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snmalloc is a high-performance allocator. snmalloc can be used directly in a project as a header-only C++ library, it can be LD_PRELOADed on Elf platforms (e.g. Linux, BSD), and there is a crate to use it from Rust.

Its key design features are:

  • Memory that is freed by the same thread that allocated it does not require any synchronising operations.
  • Freeing memory in a different thread to initially allocated it, does not take any locks and instead uses a novel message passing scheme to return the memory to the original allocator, where it is recycled. This enables 1000s of remote deallocations to be performed with only a single atomic operation enabling great scaling with core count.
  • The allocator uses large ranges of pages to reduce the amount of meta-data required.
  • The fast paths are highly optimised with just two branches on the fast path for malloc (On Linux compiled with Clang).
  • The platform dependencies are abstracted away to enable porting to other platforms.

snmalloc's design is particular well suited to the following two difficult scenarios that can be problematic for other allocators:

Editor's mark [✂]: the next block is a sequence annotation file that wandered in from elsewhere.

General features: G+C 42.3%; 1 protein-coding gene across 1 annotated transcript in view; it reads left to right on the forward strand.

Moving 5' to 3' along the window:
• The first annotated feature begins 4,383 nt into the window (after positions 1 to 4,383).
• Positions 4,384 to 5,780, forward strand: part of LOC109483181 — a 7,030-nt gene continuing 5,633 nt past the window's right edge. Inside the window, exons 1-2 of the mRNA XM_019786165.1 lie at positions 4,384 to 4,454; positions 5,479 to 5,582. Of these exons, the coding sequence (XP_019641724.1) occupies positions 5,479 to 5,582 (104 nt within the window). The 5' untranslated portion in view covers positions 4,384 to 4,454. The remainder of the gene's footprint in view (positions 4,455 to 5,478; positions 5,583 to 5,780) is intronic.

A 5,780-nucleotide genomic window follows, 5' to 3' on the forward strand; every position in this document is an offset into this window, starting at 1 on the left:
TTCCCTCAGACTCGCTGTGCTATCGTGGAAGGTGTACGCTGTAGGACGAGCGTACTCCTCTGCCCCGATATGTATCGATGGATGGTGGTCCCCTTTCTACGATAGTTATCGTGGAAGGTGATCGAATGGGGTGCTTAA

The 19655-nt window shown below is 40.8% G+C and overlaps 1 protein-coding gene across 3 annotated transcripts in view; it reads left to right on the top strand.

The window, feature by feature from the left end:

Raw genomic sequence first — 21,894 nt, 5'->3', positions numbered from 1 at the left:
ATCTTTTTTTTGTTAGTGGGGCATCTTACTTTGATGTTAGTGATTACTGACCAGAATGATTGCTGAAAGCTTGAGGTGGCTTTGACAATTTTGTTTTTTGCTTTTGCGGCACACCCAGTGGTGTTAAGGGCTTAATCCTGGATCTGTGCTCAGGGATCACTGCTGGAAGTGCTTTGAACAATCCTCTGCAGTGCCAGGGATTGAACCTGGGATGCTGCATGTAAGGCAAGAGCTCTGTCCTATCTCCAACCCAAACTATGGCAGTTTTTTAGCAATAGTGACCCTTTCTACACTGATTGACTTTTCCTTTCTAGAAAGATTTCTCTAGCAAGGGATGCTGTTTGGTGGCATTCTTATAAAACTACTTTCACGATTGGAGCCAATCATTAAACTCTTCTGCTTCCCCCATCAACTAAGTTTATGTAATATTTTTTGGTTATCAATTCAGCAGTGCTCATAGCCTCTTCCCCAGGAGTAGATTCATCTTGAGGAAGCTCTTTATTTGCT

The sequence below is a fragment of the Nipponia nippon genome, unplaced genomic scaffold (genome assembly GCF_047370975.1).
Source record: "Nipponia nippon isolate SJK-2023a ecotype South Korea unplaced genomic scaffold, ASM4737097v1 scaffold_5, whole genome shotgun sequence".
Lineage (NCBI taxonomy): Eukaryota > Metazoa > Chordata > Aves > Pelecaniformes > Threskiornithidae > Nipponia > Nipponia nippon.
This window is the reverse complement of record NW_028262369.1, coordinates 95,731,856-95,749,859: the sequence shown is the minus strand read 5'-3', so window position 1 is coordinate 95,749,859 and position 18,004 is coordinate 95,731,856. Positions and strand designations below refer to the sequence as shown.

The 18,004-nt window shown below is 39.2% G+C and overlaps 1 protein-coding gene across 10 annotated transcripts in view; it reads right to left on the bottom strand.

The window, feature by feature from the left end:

• Allocations on one thread are freed by a different thread
  • Deallocations occur in large batches

Both of these can cause massive reductions in performance of other allocators, but do not for snmalloc.

The implementation of snmalloc has evolved significantly since the initial paper. The mechanism for returning memory to remote threads has remained, but most of the meta-data layout has changed. We recommend you read docs/security to find out about the current design, and if you want to dive into the code docs/ provides a good overview of the allocation and deallocation paths.

snmalloc CI snmalloc CI for Morello


There is a hardened version of snmalloc, it contains

  • Randomisation of the allocations' relative locations,
  • Most meta-data is stored separately from allocations, and is protected with guard pages,
  • All in-band meta-data is protected with a novel encoding that can detect corruption, and
  • Provides a memcpy that automatically checks the bounds relative to the underlying malloc.

A more comprehensive write up is in docs/security.

Further documentation


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